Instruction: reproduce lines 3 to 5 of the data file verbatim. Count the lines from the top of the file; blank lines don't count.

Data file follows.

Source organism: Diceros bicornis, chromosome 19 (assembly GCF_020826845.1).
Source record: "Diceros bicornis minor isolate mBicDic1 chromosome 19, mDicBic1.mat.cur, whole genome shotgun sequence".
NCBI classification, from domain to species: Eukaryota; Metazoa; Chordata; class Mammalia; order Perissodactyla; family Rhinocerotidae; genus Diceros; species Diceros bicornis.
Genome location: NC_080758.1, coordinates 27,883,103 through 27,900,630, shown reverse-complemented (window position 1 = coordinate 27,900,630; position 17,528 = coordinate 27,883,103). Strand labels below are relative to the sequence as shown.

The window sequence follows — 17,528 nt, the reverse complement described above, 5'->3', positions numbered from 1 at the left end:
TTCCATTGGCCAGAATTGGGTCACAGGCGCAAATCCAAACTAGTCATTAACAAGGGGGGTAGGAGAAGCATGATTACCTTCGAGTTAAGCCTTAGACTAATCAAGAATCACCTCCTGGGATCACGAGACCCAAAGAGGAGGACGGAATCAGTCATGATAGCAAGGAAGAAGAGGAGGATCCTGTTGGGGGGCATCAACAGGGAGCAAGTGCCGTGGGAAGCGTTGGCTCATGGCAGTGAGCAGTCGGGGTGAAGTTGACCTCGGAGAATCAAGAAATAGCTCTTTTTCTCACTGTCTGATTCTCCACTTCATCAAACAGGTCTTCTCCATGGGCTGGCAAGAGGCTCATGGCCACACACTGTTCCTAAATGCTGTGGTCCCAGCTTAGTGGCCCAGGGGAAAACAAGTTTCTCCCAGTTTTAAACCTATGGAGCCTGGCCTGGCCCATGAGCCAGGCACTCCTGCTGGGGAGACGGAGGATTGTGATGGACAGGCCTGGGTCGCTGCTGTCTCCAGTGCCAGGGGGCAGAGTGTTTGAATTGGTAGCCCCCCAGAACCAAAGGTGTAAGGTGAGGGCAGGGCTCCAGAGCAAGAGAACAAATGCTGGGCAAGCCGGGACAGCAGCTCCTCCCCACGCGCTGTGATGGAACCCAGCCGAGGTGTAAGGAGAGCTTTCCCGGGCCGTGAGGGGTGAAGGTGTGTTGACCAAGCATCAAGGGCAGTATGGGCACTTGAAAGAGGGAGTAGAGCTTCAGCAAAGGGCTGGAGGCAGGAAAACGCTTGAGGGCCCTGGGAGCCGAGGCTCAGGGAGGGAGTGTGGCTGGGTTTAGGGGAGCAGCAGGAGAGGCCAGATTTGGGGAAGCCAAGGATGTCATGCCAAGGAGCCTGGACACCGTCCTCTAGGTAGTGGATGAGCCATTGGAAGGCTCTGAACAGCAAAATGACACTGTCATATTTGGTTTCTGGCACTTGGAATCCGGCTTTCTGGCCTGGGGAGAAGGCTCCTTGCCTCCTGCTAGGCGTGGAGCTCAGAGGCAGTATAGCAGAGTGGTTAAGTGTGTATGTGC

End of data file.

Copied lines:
NCBI classification, from domain to species: Eukaryota; Metazoa; Chordata; class Mammalia; order Perissodactyla; family Rhinocerotidae; genus Diceros; species Diceros bicornis.
Genome location: NC_080758.1, coordinates 27,883,103 through 27,900,630, shown reverse-complemented (window position 1 = coordinate 27,900,630; position 17,528 = coordinate 27,883,103). Strand labels below are relative to the sequence as shown.

The window sequence follows — 17,528 nt, the reverse complement described above, 5'->3', positions numbered from 1 at the left end: